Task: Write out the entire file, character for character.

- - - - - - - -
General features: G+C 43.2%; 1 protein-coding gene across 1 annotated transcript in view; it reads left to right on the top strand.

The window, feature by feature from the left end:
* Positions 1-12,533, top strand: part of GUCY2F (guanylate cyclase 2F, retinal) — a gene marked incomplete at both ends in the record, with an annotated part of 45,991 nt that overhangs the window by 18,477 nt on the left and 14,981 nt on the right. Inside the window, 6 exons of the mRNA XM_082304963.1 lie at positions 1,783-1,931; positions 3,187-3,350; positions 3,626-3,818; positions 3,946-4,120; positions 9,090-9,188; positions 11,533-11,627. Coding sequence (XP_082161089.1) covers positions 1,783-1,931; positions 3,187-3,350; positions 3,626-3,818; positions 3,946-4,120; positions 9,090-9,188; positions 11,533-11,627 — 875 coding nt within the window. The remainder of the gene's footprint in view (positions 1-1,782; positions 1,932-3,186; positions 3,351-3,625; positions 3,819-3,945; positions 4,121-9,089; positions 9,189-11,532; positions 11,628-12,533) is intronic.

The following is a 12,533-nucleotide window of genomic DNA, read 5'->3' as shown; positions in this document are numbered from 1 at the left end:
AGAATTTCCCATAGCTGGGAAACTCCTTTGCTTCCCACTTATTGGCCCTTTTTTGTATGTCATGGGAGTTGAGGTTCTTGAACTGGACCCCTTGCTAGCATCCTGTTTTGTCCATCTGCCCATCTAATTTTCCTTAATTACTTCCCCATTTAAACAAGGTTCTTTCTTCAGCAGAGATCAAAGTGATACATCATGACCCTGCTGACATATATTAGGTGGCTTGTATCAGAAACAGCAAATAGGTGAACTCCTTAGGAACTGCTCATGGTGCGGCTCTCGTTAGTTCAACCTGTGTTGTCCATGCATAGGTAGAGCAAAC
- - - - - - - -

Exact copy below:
General features: G+C 43.2%; 1 protein-coding gene across 1 annotated transcript in view; it reads left to right on the top strand.

The window, feature by feature from the left end:
* Positions 1-12,533, top strand: part of GUCY2F (guanylate cyclase 2F, retinal) — a gene marked incomplete at both ends in the record, with an annotated part of 45,991 nt that overhangs the window by 18,477 nt on the left and 14,981 nt on the right. Inside the window, 6 exons of the mRNA XM_082304963.1 lie at positions 1,783-1,931; positions 3,187-3,350; positions 3,626-3,818; positions 3,946-4,120; positions 9,090-9,188; positions 11,533-11,627. Coding sequence (XP_082161089.1) covers positions 1,783-1,931; positions 3,187-3,350; positions 3,626-3,818; positions 3,946-4,120; positions 9,090-9,188; positions 11,533-11,627 — 875 coding nt within the window. The remainder of the gene's footprint in view (positions 1-1,782; positions 1,932-3,186; positions 3,351-3,625; positions 3,819-3,945; positions 4,121-9,089; positions 9,189-11,532; positions 11,628-12,533) is intronic.

The following is a 12,533-nucleotide window of genomic DNA, read 5'->3' as shown; positions in this document are numbered from 1 at the left end:
AGAATTTCCCATAGCTGGGAAACTCCTTTGCTTCCCACTTATTGGCCCTTTTTTGTATGTCATGGGAGTTGAGGTTCTTGAACTGGACCCCTTGCTAGCATCCTGTTTTGTCCATCTGCCCATCTAATTTTCCTTAATTACTTCCCCATTTAAACAAGGTTCTTTCTTCAGCAGAGATCAAAGTGATACATCATGACCCTGCTGACATATATTAGGTGGCTTGTATCAGAAACAGCAAATAGGTGAACTCCTTAGGAACTGCTCATGGTGCGGCTCTCGTTAGTTCAACCTGTGTTGTCCATGCATAGGTAGAGCAAAC